“A British government analysis from 2011 calculated that a cotton tote bag must be used 131 times before greenhouse-gas emissions from making and transporting it improve on disposable plastic bags. The figure rises to 173 times if 40% of the plastic bags are reused as bin liners, reflecting the proportion in Britain that are so repurposed. The carbon footprint of a paper bag that is not recycled is four times that of a plastic bag.”
If you carry a cotton tote bag around every day, as I do, you will refuse anywhere from 1 to 5 plastic bags a day. Many grocery and common goods stores double-bag, so this could be 2-10 plastic bags, realistically. Let’s just say you save 5 plastic bags a day–that means a cotton bag earns itself out in CO2 by day 27–less than one month. By the time the tote finishes its lifecycle in up to 10 years (I have a 6-year-old tote that’s showing signs of wear and tear after so many groceries, laptop, and gym clothes), it will have more than compensated for its CO2 production by a factor of dozens to hundreds.
It also notes that the “carbon footprint of a paper bag that is not recycled is four times that of a plastic bag”–but conversely, that just means a paper bag has to be reused 3 times to match the climate change impact of a plastic bag. This is not a terribly difficult thing to do, if you reuse your paper bags for bulk food section, to take out recycling, and to transport your vegan lasagna to your friend’s dinner party, etc. Afterward, you can recycle or compost your bag–neither of which is possible with plastic bags*. Moreover, you can’t measure environmental impact by CO2 production alone, and paper bags have an innate advantage to plastic bags by being 100% biodegradable and toxin-free. If left out in nature a paper bag will disintegrate rather quickly, will not choke, strangle, or starve any pelican, albatross, whale, turtle, seal or fish. Meanwhile, “estimates for how long plastic endures from 450 years to forever,” according to National Geographic. Of course, we don’t know exactly how long it will take because plastic hasn’t even been around that long. And that’s part of the horror.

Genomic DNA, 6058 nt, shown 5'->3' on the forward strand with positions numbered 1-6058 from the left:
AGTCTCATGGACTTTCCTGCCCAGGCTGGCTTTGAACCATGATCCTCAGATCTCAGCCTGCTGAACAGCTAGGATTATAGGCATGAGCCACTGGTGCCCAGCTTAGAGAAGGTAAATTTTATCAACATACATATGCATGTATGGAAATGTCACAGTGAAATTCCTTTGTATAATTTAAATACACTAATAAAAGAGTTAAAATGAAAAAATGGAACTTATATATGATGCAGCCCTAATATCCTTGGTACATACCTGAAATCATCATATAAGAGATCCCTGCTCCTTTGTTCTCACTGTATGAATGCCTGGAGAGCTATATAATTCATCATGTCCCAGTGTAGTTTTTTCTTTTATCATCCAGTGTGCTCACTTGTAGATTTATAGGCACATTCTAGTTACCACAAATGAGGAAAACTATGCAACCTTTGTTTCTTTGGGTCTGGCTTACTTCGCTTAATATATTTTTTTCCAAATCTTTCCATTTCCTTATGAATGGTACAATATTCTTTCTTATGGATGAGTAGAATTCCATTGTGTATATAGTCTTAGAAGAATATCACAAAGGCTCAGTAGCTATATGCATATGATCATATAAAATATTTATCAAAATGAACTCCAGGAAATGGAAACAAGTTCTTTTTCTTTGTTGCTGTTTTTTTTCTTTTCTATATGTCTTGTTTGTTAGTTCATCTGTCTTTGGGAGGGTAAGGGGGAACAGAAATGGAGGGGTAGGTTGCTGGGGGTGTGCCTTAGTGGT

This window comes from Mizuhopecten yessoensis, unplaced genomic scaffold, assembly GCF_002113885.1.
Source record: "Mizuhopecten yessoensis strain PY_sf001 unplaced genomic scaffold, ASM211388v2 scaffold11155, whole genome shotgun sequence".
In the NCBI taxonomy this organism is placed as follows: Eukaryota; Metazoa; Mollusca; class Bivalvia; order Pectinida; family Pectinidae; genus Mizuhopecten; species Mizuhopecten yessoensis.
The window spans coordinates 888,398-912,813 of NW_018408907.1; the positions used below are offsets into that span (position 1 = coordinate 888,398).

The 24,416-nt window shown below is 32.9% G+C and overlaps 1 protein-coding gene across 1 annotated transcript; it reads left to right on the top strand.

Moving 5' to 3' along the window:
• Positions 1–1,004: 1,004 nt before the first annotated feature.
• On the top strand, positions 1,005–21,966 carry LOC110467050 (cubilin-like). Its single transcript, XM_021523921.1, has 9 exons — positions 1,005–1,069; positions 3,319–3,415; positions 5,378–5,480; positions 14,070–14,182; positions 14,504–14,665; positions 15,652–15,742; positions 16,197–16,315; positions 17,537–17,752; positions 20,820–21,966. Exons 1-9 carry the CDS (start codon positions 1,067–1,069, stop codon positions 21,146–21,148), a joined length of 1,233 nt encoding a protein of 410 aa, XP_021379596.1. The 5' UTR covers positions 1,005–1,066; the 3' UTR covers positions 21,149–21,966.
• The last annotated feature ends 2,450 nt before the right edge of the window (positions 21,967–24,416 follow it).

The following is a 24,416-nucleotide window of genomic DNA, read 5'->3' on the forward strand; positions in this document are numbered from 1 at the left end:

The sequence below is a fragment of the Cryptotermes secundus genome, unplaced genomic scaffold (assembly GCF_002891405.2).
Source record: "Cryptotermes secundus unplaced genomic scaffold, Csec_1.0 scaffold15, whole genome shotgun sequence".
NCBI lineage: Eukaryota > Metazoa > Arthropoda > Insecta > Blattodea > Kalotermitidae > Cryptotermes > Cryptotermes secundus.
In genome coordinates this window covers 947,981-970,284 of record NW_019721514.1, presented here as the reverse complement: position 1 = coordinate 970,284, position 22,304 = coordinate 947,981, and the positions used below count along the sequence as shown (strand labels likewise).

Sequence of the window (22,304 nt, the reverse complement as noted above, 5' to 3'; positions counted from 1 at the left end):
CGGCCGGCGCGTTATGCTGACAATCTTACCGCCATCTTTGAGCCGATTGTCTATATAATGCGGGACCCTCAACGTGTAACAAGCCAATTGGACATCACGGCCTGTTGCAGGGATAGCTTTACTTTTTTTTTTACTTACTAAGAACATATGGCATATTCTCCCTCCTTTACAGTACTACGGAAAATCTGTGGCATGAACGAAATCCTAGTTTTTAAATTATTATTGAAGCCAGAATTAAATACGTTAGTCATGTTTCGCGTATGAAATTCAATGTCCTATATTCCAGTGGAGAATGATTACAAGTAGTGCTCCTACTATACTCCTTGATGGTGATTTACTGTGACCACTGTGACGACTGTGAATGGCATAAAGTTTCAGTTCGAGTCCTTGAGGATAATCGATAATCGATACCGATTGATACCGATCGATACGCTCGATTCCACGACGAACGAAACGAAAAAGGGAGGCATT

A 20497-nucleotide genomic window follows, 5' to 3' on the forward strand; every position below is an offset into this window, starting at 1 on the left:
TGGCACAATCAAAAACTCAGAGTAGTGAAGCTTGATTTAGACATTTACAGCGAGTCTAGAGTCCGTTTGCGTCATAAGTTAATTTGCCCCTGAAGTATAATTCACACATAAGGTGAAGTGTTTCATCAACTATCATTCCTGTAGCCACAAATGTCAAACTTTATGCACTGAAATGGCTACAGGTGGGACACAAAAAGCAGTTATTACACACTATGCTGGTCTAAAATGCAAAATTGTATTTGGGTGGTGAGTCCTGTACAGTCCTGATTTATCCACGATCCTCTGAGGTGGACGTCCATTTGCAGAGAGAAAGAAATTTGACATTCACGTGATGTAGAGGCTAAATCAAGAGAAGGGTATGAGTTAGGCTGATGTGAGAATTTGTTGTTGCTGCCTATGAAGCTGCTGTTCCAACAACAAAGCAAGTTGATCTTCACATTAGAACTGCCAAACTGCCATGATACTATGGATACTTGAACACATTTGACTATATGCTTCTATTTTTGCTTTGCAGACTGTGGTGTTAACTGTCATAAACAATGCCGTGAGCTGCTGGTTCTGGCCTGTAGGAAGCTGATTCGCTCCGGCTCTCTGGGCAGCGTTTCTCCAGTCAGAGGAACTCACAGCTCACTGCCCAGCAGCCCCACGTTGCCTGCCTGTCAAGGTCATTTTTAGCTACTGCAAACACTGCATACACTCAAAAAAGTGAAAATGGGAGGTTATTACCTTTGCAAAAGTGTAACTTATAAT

The article goes to extol the virtues of plastic: “By keeping food fresh for longer, plastic packaging substantially reduces organic waste, itself a growing environmental concern. In 2015 J. Sainsbury, a British grocer, reduced waste in a beefsteak line by more than half by using plastic vacuum packaging.” Actually, the best food for both human and planetary health does not come in plastic. Not only is plastic packaging leaching BPA, phthalates, and other obesogens into your food, packaged foods, in general, are highly processed, loaded with preservatives, oils, sugar, and other unhealthy substances. Fresh food comes in nature’s packaging: fruits and vegetables, which makes up 90% of my groceries as an organic, reduced-plastic vegan.
Since The Economist seems intently focused on climate change as the most important question of our day, I suggest that its editors stop endorsing plastic-wrapped beef as an eco-friendly innovation and adopt a vegan diet, which cuts an individual’s carbon footprint by 73% according to a study published in Science. A vegan diet is the single most impactful thing you can do to curb climate change–more than driving an electric car, more than forgoing air travel, obviously more than choosing plastic bags over a cotton tote, as The Economist will incorrectly have you believe.
Finally, the editors of The Economist, I suggest you take a look at your own cotton tote bags at your online store. The tote chirps: “An ideal book bag, or even just something to take along to the farmer’s market. Use as a shopping bag, gym bag, work bag, beach bag, school bag, laptop bag, shopping bag, everyday tote bag and many more! Re-usable – can be used over and over again.” So are you saying it’s eco-friendly? Do you see the irony here? Stay consistent with your message, The Economist. Don’t write shoddy, logically and ethically unsound articles. If you really believe cotton totes are such anathema to climate change efforts, take these things off your site. And please, think responsibly.